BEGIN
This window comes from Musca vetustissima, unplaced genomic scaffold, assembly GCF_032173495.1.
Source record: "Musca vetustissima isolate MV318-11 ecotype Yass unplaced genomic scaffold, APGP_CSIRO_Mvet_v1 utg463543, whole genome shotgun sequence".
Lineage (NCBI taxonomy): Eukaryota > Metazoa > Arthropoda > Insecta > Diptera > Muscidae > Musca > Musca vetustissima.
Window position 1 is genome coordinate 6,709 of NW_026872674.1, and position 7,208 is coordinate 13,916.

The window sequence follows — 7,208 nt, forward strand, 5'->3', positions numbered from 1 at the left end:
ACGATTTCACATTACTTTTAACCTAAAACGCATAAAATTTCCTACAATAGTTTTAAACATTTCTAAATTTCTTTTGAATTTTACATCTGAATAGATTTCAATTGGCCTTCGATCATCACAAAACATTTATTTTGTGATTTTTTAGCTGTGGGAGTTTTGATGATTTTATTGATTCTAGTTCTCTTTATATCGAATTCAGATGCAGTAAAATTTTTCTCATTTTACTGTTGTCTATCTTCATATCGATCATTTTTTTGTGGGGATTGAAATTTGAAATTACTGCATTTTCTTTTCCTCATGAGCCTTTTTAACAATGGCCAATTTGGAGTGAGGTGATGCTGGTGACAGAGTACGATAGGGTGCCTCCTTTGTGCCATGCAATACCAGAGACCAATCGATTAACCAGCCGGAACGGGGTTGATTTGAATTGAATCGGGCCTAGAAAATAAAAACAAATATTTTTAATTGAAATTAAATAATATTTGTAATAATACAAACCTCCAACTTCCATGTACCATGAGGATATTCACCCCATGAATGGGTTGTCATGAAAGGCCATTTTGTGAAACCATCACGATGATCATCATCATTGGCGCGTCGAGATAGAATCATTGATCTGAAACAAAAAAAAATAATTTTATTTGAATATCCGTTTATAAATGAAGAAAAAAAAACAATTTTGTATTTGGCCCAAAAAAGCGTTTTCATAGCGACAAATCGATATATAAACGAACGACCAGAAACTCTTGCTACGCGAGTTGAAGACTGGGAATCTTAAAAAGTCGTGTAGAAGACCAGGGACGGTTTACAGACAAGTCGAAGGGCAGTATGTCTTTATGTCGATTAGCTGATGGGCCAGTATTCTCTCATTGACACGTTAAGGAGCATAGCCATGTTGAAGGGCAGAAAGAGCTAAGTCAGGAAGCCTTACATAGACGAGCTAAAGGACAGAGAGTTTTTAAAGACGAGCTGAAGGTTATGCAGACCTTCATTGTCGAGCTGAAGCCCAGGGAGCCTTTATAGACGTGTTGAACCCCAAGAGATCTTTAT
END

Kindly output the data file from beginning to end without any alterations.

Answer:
This window comes from Musca vetustissima, unplaced genomic scaffold, assembly GCF_032173495.1.
Source record: "Musca vetustissima isolate MV318-11 ecotype Yass unplaced genomic scaffold, APGP_CSIRO_Mvet_v1 utg463543, whole genome shotgun sequence".
Lineage (NCBI taxonomy): Eukaryota > Metazoa > Arthropoda > Insecta > Diptera > Muscidae > Musca > Musca vetustissima.
Window position 1 is genome coordinate 6,709 of NW_026872674.1, and position 7,208 is coordinate 13,916.

The window sequence follows — 7,208 nt, forward strand, 5'->3', positions numbered from 1 at the left end:
ACGATTTCACATTACTTTTAACCTAAAACGCATAAAATTTCCTACAATAGTTTTAAACATTTCTAAATTTCTTTTGAATTTTACATCTGAATAGATTTCAATTGGCCTTCGATCATCACAAAACATTTATTTTGTGATTTTTTAGCTGTGGGAGTTTTGATGATTTTATTGATTCTAGTTCTCTTTATATCGAATTCAGATGCAGTAAAATTTTTCTCATTTTACTGTTGTCTATCTTCATATCGATCATTTTTTTGTGGGGATTGAAATTTGAAATTACTGCATTTTCTTTTCCTCATGAGCCTTTTTAACAATGGCCAATTTGGAGTGAGGTGATGCTGGTGACAGAGTACGATAGGGTGCCTCCTTTGTGCCATGCAATACCAGAGACCAATCGATTAACCAGCCGGAACGGGGTTGATTTGAATTGAATCGGGCCTAGAAAATAAAAACAAATATTTTTAATTGAAATTAAATAATATTTGTAATAATACAAACCTCCAACTTCCATGTACCATGAGGATATTCACCCCATGAATGGGTTGTCATGAAAGGCCATTTTGTGAAACCATCACGATGATCATCATCATTGGCGCGTCGAGATAGAATCATTGATCTGAAACAAAAAAAAATAATTTTATTTGAATATCCGTTTATAAATGAAGAAAAAAAAACAATTTTGTATTTGGCCCAAAAAAGCGTTTTCATAGCGACAAATCGATATATAAACGAACGACCAGAAACTCTTGCTACGCGAGTTGAAGACTGGGAATCTTAAAAAGTCGTGTAGAAGACCAGGGACGGTTTACAGACAAGTCGAAGGGCAGTATGTCTTTATGTCGATTAGCTGATGGGCCAGTATTCTCTCATTGACACGTTAAGGAGCATAGCCATGTTGAAGGGCAGAAAGAGCTAAGTCAGGAAGCCTTACATAGACGAGCTAAAGGACAGAGAGTTTTTAAAGACGAGCTGAAGGTTATGCAGACCTTCATTGTCGAGCTGAAGCCCAGGGAGCCTTTATAGACGTGTTGAACCCCAAGAGATCTTTAT